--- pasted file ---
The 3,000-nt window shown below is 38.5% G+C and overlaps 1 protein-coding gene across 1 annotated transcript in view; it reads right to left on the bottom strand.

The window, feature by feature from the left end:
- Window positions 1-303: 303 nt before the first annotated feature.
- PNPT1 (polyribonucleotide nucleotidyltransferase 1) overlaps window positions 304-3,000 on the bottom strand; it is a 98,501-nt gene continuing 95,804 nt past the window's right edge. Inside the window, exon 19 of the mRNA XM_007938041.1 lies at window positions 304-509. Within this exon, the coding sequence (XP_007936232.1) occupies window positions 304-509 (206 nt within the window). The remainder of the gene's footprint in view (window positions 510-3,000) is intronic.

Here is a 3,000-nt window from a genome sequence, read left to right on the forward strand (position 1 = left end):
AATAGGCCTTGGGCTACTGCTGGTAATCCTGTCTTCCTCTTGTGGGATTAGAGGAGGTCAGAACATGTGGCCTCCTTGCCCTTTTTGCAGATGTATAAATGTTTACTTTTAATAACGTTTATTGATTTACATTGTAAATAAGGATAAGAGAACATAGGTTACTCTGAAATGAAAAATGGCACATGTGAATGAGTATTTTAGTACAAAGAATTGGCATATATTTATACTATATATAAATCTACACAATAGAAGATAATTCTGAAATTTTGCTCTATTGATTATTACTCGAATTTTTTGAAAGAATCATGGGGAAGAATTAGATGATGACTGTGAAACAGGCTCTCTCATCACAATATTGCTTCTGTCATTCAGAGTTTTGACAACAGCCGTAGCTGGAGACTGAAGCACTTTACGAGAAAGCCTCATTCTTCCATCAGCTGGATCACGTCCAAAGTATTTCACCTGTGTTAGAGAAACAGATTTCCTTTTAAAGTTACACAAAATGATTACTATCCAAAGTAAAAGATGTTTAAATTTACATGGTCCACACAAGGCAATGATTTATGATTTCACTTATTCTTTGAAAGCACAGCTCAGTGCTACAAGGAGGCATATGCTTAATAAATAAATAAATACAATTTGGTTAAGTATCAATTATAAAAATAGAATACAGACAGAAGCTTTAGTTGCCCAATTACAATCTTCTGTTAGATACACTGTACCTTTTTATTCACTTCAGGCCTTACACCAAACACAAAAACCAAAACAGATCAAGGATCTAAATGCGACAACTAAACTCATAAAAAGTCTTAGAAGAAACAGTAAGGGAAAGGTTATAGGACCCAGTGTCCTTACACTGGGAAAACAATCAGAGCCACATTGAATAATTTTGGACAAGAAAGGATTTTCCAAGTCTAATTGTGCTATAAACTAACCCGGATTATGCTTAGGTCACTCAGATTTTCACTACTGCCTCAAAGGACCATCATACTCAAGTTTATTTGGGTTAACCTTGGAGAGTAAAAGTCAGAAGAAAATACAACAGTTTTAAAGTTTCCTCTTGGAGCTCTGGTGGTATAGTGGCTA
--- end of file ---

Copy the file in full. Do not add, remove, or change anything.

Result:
The 3,000-nt window shown below is 38.5% G+C and overlaps 1 protein-coding gene across 1 annotated transcript in view; it reads right to left on the bottom strand.

The window, feature by feature from the left end:
- Window positions 1-303: 303 nt before the first annotated feature.
- PNPT1 (polyribonucleotide nucleotidyltransferase 1) overlaps window positions 304-3,000 on the bottom strand; it is a 98,501-nt gene continuing 95,804 nt past the window's right edge. Inside the window, exon 19 of the mRNA XM_007938041.1 lies at window positions 304-509. Within this exon, the coding sequence (XP_007936232.1) occupies window positions 304-509 (206 nt within the window). The remainder of the gene's footprint in view (window positions 510-3,000) is intronic.

Here is a 3,000-nt window from a genome sequence, read left to right on the forward strand (position 1 = left end):
AATAGGCCTTGGGCTACTGCTGGTAATCCTGTCTTCCTCTTGTGGGATTAGAGGAGGTCAGAACATGTGGCCTCCTTGCCCTTTTTGCAGATGTATAAATGTTTACTTTTAATAACGTTTATTGATTTACATTGTAAATAAGGATAAGAGAACATAGGTTACTCTGAAATGAAAAATGGCACATGTGAATGAGTATTTTAGTACAAAGAATTGGCATATATTTATACTATATATAAATCTACACAATAGAAGATAATTCTGAAATTTTGCTCTATTGATTATTACTCGAATTTTTTGAAAGAATCATGGGGAAGAATTAGATGATGACTGTGAAACAGGCTCTCTCATCACAATATTGCTTCTGTCATTCAGAGTTTTGACAACAGCCGTAGCTGGAGACTGAAGCACTTTACGAGAAAGCCTCATTCTTCCATCAGCTGGATCACGTCCAAAGTATTTCACCTGTGTTAGAGAAACAGATTTCCTTTTAAAGTTACACAAAATGATTACTATCCAAAGTAAAAGATGTTTAAATTTACATGGTCCACACAAGGCAATGATTTATGATTTCACTTATTCTTTGAAAGCACAGCTCAGTGCTACAAGGAGGCATATGCTTAATAAATAAATAAATACAATTTGGTTAAGTATCAATTATAAAAATAGAATACAGACAGAAGCTTTAGTTGCCCAATTACAATCTTCTGTTAGATACACTGTACCTTTTTATTCACTTCAGGCCTTACACCAAACACAAAAACCAAAACAGATCAAGGATCTAAATGCGACAACTAAACTCATAAAAAGTCTTAGAAGAAACAGTAAGGGAAAGGTTATAGGACCCAGTGTCCTTACACTGGGAAAACAATCAGAGCCACATTGAATAATTTTGGACAAGAAAGGATTTTCCAAGTCTAATTGTGCTATAAACTAACCCGGATTATGCTTAGGTCACTCAGATTTTCACTACTGCCTCAAAGGACCATCATACTCAAGTTTATTTGGGTTAACCTTGGAGAGTAAAAGTCAGAAGAAAATACAACAGTTTTAAAGTTTCCTCTTGGAGCTCTGGTGGTATAGTGGCTA